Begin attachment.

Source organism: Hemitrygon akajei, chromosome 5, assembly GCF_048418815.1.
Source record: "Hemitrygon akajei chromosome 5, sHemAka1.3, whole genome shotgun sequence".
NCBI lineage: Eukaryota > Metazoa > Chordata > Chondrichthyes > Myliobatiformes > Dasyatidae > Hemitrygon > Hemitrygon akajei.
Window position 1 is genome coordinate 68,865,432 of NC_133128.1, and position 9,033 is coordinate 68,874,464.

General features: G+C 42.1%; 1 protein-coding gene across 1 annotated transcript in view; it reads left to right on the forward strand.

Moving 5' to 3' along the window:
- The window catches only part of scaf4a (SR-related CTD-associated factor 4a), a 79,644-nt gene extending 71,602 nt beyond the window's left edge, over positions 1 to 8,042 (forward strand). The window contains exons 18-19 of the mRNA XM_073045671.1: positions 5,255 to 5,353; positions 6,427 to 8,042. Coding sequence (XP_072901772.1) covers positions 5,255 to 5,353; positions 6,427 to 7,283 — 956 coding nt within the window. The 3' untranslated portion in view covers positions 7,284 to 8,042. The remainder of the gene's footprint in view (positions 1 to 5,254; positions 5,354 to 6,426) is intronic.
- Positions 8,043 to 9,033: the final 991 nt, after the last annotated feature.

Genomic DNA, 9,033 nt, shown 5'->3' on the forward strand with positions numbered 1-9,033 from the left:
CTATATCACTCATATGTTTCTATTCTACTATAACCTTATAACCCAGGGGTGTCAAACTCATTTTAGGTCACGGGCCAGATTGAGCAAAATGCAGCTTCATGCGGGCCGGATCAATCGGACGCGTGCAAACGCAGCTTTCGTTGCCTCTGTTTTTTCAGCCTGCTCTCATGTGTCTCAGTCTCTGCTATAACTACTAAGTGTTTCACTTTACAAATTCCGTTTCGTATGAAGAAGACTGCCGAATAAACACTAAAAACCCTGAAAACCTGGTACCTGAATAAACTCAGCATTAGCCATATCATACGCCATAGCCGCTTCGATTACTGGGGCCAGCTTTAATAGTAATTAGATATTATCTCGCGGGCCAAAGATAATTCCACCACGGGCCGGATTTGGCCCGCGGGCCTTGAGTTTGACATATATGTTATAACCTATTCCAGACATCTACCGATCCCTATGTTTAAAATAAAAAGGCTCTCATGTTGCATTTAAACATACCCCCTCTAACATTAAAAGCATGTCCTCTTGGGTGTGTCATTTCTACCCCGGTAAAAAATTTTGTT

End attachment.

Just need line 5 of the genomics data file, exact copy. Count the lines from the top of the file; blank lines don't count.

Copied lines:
General features: G+C 42.1%; 1 protein-coding gene across 1 annotated transcript in view; it reads left to right on the forward strand.